The insecticide susceptibility of the vegetable leafminer, Liriomyza sativae Blanchard, the serpentine leafminer, L. trifolii (Burgess), and the tomato leafminer, L. bryoniae (Kaltenbach), on kidney bean leaves were evaluated at 25°C under a 15L–9D photoperiod. Susceptibility to the tested insecticides varied among the developmental stages, species, and populations of the leafminer. Among the 25 insecticides tested on second instar larvae using an insecticide spraying tower, chlorpyrifos, isoxathion, cartap, thiocyclam, cyromazine, emamectin benzoate, pyridalyl, and spinosad were more toxic on the three Liriomyza species. Among the 20 insecticides tested on adult leafminers using the leaf dipping method, cartap and thiocyclam produced high mortality in the three Liriomyza species. The application of cartap, thiocyclam, emamectin benzoate, and spinosad reduced the number of feeding and oviposition punctures made by female adults of the three Liriomyza species on the leaves. None of the insecticides examined significantly affected the egg mortality of any of the three Liriomyza species.
The possibility of reducing insecticide use for controlling direct sucking damage to potatoes by Aphis gossypii was investigated under field conditions. A laboratory experiment was also conducted to determine the possible cause of resurgence in A. gossypii treated with acephate. The susceptibility of A. gossypii to this insecticide was much lower than that of two other inhabiting aphids (Myzus persicae and Aulacorthum solani) and predators (Harmonia axyridis and Orius minutus), indicating that the resurgence of A. gossypii was probably caused by the elimination of natural enemies and competitors by this insecticide. In the field plot without insecticide application, there was no outbreak of A. gossypii (or other aphid species) observed due to suppression by indigenous predators (ex. ladybirds, lacewings, Orius bugs); e.g., the density of A. gossypii did not exceed 10 insects per compound leaf, and no other insect pests were conspicuous. Consequently, both the tuber yield and the starch value were comparable to those in the insecticide-treated plot. The indigenous predators inhabited the environment around the field over a wide area during the potato-growing season. These findings suggested that there is a possibility of realizing potato cultivation without the application of insecticides.
Damage to the Japanese pear by Cossus insularis was confirmed in Naruto City and Matsushige Town in Tokushima Prefecture, Japan, in June 2001, which was the first recording of infestation of C. insularis in the Japanese pear. In 2002, the ratios of damaged trees were surveyed and found to average 27.7% in the “Kosui” cultivar and 2.5% in the “Hosui” cultivar. The seasonal prevalence of adult emergence was also surveyed on the Japanese pear in 2002 and 2003. Adults emerged between mid-June and mid-August with a peak in number in early to mid-July.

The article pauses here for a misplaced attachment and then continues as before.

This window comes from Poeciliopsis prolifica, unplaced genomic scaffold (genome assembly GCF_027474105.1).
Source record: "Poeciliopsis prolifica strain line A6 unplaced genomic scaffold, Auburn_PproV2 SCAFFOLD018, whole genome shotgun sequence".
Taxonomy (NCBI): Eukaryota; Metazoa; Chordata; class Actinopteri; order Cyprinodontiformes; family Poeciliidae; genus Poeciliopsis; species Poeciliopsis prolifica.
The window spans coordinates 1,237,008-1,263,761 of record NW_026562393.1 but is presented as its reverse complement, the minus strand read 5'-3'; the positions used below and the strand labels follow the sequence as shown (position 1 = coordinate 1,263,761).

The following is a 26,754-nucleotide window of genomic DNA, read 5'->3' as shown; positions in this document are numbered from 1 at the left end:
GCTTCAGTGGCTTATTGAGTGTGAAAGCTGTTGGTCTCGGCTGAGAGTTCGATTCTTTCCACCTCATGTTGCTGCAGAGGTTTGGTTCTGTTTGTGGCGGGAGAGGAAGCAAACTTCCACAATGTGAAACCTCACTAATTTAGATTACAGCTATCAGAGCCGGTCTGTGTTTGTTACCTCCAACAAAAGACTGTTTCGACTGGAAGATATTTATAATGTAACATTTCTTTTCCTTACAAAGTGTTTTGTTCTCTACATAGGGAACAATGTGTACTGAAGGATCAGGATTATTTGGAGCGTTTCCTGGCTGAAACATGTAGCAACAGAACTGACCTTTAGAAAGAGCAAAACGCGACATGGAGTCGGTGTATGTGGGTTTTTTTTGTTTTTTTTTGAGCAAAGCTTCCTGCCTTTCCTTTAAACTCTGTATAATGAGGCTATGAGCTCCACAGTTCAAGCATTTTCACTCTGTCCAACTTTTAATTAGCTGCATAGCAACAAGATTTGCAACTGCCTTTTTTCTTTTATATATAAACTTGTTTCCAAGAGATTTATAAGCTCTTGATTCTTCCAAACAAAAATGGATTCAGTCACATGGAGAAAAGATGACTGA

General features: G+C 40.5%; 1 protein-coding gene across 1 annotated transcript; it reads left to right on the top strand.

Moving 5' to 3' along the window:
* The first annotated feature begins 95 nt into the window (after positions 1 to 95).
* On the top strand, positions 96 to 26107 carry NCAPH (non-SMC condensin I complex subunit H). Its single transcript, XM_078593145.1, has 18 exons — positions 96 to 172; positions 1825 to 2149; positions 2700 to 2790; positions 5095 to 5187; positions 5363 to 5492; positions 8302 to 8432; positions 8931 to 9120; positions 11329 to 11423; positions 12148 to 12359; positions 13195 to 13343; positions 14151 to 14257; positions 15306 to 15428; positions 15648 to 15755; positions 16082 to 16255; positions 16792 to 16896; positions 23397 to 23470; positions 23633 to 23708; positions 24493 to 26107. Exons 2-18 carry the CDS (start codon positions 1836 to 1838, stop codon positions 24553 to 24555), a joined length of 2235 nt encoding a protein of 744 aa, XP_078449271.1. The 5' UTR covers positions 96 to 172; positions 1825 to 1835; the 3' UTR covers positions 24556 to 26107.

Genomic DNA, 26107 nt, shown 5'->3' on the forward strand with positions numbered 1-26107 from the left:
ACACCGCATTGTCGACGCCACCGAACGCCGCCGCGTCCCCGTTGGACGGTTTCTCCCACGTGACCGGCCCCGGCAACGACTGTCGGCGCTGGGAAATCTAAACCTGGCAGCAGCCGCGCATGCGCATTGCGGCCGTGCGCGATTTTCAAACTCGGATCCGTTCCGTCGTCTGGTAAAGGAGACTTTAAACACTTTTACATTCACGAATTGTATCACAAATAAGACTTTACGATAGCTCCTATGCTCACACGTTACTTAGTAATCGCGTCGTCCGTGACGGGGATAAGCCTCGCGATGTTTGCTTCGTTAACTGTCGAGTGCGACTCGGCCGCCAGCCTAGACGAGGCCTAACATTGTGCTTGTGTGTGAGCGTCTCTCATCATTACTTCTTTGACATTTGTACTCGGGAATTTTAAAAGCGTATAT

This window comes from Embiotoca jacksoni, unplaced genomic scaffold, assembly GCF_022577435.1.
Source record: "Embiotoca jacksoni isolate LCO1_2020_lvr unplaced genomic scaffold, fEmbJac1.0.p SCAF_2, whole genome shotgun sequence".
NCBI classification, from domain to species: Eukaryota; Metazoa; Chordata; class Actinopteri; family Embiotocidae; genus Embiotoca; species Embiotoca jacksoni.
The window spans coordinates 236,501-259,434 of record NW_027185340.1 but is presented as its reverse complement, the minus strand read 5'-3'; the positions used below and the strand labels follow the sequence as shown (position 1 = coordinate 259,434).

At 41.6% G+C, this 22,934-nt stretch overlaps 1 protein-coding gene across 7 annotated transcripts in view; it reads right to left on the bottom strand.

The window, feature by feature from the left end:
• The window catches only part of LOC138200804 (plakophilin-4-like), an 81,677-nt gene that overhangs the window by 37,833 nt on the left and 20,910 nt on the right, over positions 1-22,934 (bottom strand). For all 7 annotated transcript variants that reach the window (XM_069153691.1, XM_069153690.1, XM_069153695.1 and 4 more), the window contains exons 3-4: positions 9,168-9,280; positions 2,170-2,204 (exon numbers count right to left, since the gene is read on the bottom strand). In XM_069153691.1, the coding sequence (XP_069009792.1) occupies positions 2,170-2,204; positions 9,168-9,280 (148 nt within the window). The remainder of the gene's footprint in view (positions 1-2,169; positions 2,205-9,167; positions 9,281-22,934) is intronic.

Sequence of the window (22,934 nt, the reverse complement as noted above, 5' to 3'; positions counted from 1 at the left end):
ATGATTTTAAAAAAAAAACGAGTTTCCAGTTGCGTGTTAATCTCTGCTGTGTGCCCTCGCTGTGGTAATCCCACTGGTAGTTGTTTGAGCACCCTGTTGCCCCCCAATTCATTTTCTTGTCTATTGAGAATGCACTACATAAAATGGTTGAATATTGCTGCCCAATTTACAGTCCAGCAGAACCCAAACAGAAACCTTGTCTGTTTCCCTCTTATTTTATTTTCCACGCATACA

We investigated the effectiveness of three methods of release (“bottle settling”, “bottle hanging” and “tube insertion”) of aphids mummified by Diaeretiella rapae (mummies) against pest aphids in a greenhouse for growing komatsuna Brassica rapa nothovar. Plastic bottles with mummies were set in the passage for “bottle settling” and were set in paper cups hanging from the ceiling for “bottle hanging”, and small plastic tubes with mummies were inserted directly into the ground near the crop for “tube insertion”. Since the percentage of adult emergence of D. rapae from released mummies was low in some cases for “bottle settling” (50–61%) and “bottle hanging” (14–43%), probably because of exposure to water and sunlight, the original equipment for release of the three methods was improved to protect mummies from water and sunlight. The percentages of adult emergence of D. rapae were high in all of the improved equipment (93–96%), and were equivalent to those obtained in the laboratory (87–99%). We discuss the most useful method for komatsuna-growing greenhouses.
The effect of temperature on oviposition and adult longevity of the legume pod borer, Maruca vitrata (Fabricius) (Lepidoptera: Crambidae) was examined at four constant temperatures with a 14L10D photoperiod. The mean numbers of eggs laid per female were 838, 856, 777 and 644 at 27, 25, 22 and 20°C, respectively. Female adult longevity and pre-ovipositional period were shortened with increasing temperature. The net reproductive rate was highest at 25°C (342.2), and the intrinsic rates of natural increase were 0.1844, 0.1847, 0.1807 and 0.1661 at 27, 25, 22 and 20°C, respectively.